One of the great struggles of science, technology, engineering, and mathematics (STEM) education is how to engage students and show them that what they are learning is relevant to their daily lives. It can also be difficult for both professional teachers and homeschooling parents to find up-to-date teaching materials to help bring concepts to life.
The Center for the Advancement of Informal Science Education (CAISE) is trying to change that. In association with the National Science Foundation (NSF), it has created a huge directory of resources. The materials include links to film and broadcast media, science centers, museums, zoos and aquariums, botanical gardens, nature centers, digital media and gaming, and citizen science, youth, community, and after-school programs. The site has recently been re-built to make it easier to use.
For example, one such listing is NOVA Labs, a site for teens and adults to do real science: predict solar storms in the Sun Lab, design renewable energy systems in the Energy Lab, or track major storms in the Cloud Lab. Another listing is the CryptoClub, a way to introduce middle school children to mathematics and cryptography.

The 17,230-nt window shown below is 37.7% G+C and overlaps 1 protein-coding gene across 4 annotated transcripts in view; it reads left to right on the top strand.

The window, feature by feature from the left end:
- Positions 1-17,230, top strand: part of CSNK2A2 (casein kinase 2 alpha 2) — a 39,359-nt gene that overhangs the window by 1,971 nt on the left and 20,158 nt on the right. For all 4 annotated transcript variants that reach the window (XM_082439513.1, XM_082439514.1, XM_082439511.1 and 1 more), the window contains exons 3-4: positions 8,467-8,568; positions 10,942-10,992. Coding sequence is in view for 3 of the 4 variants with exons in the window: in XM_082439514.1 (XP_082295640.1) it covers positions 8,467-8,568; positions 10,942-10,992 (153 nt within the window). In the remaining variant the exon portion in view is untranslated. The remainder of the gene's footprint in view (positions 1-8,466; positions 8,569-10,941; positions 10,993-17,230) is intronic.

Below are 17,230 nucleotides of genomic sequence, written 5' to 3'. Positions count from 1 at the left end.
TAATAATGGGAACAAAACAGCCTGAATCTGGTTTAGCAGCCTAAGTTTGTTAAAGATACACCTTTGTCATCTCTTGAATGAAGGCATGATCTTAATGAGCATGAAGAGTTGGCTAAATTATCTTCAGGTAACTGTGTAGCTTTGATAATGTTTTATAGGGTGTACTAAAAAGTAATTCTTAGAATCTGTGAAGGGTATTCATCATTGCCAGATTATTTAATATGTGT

You can also find a long list of resources for citizen science programs by clicking this search link. The site also includes resources from other websites such as: instructional materials, research and evaluation instruments, exhibit case studies and reviews, citizen science toolkits, and open source software. So, set aside a Sunday afternoon, a cup of tea, and a fresh browser bookmark folder, as you’ll find plenty here to keep you and your students or kids involved in great science activities!
Chandra Clarke is a Webby Honoree-winning blogger, a successful entrepreneur, and an author. Her book Be the Change: Saving the World with Citizen Science is available at Amazon. You can connect with her on Twitter @chandraclarke.